This is the trap of ethnic federalism and identity driven campaigns. It was a scheme foisted upon Ethiopia by TPLF in order to divide and conquer us, an insidious program imported from the South African National Party, the TPLF introduced Apartheid in Ethiopia by way of ethnic homelands and parties based on tribe. Political parties based on ethnicity and causes rooted in color, gender, religion or ideology end up creating friction with other out-groups and prevent a consensus from materializing. Click To Tweet This is why billionaires fund all kinds of social movements, their aim is to fracture society based on identity and Balkanize nations along tribal lines. The 1% don’t invest their capital in people, they are either trolling the planet for profit or exploiting marginalized people to keep them perpetually divided and distracted.
What is taking place in Ethiopia at this moment is tribalism on steroids; when one ethnic party espouses an idea, it gets push back from the other ethnic groups not on the merit of the ideas but based solely on the fact that it was pushed by an ethnic party. Ironically, the Amhara political parties, who championed Ethiopiawinet the most, have abandoned that noble idea and instead latched on to Amhara-centric rants, after battling TPLF for years and pushing back against ethnic federalism, they lost the war the minute they embraced Amhara grievance politics at the cost of Ethiopiawinet.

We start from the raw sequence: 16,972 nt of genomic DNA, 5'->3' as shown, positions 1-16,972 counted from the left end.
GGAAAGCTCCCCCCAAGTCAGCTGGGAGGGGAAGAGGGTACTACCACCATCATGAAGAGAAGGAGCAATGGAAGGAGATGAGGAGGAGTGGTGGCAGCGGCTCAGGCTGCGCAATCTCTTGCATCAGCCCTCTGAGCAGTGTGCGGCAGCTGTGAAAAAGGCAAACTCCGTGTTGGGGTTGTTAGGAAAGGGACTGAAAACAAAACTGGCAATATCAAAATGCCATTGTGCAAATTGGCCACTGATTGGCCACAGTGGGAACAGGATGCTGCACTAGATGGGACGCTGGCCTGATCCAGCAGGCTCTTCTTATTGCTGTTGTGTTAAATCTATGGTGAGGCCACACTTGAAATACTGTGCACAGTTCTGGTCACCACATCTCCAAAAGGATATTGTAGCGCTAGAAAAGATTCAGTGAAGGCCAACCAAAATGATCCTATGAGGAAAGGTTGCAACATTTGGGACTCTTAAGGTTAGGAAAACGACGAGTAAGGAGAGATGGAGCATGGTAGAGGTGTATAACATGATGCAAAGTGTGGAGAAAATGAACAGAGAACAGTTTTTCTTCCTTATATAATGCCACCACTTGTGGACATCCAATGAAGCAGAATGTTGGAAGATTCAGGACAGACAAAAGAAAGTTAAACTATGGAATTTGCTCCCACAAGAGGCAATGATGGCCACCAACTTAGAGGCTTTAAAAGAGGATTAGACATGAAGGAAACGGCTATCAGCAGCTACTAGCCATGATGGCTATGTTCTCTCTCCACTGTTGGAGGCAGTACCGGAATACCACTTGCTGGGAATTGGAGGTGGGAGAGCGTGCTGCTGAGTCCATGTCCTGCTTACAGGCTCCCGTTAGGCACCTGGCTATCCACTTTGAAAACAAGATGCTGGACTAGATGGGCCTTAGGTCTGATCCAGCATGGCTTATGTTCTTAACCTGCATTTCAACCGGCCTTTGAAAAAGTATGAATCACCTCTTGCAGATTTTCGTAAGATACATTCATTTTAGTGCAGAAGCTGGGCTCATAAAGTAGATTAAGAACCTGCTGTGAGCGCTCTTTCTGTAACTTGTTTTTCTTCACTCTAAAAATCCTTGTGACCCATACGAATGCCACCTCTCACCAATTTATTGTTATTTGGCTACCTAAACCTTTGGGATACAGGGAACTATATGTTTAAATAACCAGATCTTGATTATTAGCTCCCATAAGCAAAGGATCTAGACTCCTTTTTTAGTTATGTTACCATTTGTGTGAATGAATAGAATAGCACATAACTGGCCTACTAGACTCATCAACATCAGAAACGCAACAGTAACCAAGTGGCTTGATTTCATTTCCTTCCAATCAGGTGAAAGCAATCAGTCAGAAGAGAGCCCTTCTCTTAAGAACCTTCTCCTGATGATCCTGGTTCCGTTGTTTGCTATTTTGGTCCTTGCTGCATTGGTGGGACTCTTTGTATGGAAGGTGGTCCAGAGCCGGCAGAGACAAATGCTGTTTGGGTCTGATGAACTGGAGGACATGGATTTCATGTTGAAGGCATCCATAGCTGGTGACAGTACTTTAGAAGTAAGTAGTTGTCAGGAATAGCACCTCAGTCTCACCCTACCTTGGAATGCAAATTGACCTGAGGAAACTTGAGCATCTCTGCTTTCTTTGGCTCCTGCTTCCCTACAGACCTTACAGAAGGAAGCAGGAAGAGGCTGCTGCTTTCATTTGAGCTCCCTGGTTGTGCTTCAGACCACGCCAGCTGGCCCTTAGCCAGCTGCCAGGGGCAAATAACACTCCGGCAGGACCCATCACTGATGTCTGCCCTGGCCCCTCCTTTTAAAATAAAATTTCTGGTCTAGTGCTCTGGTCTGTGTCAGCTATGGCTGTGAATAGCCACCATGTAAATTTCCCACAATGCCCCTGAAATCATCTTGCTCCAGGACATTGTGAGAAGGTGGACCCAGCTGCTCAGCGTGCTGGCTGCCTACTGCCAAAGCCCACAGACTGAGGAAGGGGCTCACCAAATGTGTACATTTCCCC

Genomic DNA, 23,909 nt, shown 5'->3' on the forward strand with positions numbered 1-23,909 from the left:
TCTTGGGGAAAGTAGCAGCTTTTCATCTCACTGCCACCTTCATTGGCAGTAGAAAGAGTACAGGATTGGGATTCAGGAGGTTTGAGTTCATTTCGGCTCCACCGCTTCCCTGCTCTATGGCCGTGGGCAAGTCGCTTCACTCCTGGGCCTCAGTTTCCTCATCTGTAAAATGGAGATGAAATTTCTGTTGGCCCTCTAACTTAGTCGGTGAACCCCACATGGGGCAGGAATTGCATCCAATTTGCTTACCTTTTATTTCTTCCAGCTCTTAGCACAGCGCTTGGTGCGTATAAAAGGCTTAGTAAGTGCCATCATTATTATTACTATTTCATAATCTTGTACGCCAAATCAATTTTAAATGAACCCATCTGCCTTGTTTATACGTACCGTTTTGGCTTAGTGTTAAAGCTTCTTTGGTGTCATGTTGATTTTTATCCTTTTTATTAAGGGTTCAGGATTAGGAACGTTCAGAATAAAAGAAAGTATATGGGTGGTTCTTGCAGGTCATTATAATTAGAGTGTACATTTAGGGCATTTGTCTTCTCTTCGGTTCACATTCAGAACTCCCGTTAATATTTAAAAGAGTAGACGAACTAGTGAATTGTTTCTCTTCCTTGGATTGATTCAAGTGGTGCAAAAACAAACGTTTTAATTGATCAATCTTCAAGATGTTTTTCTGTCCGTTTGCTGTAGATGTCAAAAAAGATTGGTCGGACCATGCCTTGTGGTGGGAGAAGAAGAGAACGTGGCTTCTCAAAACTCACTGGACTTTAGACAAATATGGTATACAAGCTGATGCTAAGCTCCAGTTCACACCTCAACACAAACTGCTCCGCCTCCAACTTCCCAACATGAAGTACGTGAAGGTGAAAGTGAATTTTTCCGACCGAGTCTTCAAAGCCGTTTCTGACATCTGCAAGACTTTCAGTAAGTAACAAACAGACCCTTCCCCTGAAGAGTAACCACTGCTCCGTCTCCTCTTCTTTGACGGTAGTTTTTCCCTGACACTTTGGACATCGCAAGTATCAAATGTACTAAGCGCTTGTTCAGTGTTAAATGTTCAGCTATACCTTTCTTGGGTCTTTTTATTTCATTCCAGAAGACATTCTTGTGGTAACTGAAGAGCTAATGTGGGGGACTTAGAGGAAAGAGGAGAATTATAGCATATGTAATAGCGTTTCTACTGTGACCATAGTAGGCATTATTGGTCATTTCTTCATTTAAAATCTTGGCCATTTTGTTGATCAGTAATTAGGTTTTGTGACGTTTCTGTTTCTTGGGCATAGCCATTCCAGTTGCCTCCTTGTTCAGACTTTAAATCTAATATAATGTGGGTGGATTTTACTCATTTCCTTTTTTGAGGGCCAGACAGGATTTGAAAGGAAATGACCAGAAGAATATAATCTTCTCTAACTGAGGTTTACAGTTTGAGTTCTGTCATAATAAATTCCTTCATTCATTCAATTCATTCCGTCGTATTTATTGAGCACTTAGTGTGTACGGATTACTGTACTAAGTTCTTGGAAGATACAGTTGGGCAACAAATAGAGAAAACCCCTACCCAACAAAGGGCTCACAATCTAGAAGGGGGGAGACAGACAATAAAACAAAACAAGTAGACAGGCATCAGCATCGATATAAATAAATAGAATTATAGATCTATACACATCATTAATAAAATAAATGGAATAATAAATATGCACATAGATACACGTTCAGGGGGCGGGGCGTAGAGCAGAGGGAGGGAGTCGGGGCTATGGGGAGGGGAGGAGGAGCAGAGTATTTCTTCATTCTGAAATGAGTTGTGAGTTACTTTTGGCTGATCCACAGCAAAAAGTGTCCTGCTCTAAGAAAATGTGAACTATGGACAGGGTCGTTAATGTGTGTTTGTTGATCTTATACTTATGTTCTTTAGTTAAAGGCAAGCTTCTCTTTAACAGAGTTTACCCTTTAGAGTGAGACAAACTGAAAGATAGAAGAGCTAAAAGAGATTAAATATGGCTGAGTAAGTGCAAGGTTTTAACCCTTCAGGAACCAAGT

How can one rightly condemn ethnocentrism for the poison that it is and then turn around and embrace ethnocentrism is baffling to say the least. Let me not judge too harshly though, they clung to Amharaism the same reason why Selam decided to endorse TPLF; people turn inward and grab on to their identity the most when they feel hopeless. Moreover the vicious campaigns of terror that have been waged on Amharas in Ethiopia have disillusioned the most die-hard nationalists and given rise to sectarianism.
God willing, the conflict in Tigray will come to an end sooner than later and that is when the hard work of rebuilding a fractured Ethiopia begins. Somehow, we need to abolish ethnic federalism, but it can’t be done by fiat nor by force but through conversations like Selam and I had. We really need to abandon this “winner take all” posture because you see where that path is leading us. Beyond that, the concept of Ethiopiawinet needs to stop being political and instead be a social movement that is built on the foundation of inclusion.
That means listening to people who feel hurt so that they can feel heard. Increasing one’s decibels will not solve problems it only makes people dig in their heels which eventually lead to the digging of graves. Furthermore it’s embarrassing when we air our dirty laundry on social media and advertise to the world how unruly we are. The time of acting like children must come to an end—now is the time to grow up.